- We’ll pour in one quart of vegetable broth and a few cups water. The water adds volume without additional sodium. We’re cooking the pasta in the liquid, so we need plenty of it, but I’m getting ahead of myself. We’ll season the soup with bay leaves, dried oregano, and red pepper flakes, and cook for ten minutes to bring it all together.
- I want to say that the blending step is optional (and if you don’t have a blender, you can certainly skip it), but—this step is what produces the luscious, creamy-yet-cream-less texture you see here. All we do is scoop out some of the hot liquid and blend it with a portion of the beans. Pour it back in, and your soup has been transformed.
- Almost done! We’ll add the remaining beans, plus the pasta, kale and parsley. We’ll cook until the pasta and kale are tender.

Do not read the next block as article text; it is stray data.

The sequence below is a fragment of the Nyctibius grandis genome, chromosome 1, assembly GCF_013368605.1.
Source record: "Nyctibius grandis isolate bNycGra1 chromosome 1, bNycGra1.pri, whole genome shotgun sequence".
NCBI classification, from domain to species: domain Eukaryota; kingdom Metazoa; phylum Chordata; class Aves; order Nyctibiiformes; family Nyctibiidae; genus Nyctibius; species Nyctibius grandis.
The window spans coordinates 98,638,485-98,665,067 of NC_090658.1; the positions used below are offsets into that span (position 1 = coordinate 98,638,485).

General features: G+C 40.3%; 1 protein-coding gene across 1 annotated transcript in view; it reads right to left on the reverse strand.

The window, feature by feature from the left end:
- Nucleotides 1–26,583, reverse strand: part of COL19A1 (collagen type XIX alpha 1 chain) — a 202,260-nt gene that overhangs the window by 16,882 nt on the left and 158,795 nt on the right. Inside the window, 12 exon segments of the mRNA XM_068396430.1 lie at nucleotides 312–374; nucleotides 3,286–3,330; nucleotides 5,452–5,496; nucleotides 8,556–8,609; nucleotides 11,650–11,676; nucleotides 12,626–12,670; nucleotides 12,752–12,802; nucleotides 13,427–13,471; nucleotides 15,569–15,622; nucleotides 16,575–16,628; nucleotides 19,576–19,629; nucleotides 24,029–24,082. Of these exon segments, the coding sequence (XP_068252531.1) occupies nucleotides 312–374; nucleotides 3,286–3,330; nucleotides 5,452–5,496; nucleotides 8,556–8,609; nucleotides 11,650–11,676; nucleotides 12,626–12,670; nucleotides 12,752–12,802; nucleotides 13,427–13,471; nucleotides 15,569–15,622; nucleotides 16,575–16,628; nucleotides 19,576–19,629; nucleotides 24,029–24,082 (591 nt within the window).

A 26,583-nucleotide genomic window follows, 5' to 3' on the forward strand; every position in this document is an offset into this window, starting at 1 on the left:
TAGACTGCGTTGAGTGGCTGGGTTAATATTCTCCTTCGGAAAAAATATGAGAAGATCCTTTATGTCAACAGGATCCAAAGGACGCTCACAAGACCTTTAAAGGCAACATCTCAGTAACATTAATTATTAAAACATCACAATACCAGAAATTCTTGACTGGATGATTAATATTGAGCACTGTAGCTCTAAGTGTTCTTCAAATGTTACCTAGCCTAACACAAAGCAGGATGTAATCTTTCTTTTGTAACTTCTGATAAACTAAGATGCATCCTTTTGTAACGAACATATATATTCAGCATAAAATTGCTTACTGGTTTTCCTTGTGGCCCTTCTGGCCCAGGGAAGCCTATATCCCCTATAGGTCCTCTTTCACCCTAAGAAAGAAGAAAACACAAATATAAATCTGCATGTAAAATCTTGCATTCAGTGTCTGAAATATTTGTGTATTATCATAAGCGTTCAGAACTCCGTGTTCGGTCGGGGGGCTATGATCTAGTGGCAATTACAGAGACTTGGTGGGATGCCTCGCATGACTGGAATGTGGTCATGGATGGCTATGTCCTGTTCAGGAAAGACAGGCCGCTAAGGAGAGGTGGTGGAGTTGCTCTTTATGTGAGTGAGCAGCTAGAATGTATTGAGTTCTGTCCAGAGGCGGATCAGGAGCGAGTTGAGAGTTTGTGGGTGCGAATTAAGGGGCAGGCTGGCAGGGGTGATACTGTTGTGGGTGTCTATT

- The final step, once we’ve removed the soup from the heat, is to add even more flavor with a tablespoon each of fresh lemon juice and olive oil. Taste it before and after (carefully!) and you’ll understand what a difference this makes.
Pasta e Fagioli (Italian Pasta and Beans)Course: StewCuisine: Italian
Pasta e fagioli means “pasta and beans” in Italian—this recipe is much more than that! This hearty vegetarian stew is full of irresistible fresh flavor. It’s vegan, too, as long as you don’t top it with cheese. Recipe yields 6 bowls or 8 cups of soup.
4 tablespoons extra-virgin olive oil, divided
1 medium-to-large yellow onion, finely chopped
2 carrots, scrubbed clean, finely chopped
2 ribs celery, finely chopped
¾ teaspoon fine sea salt, divided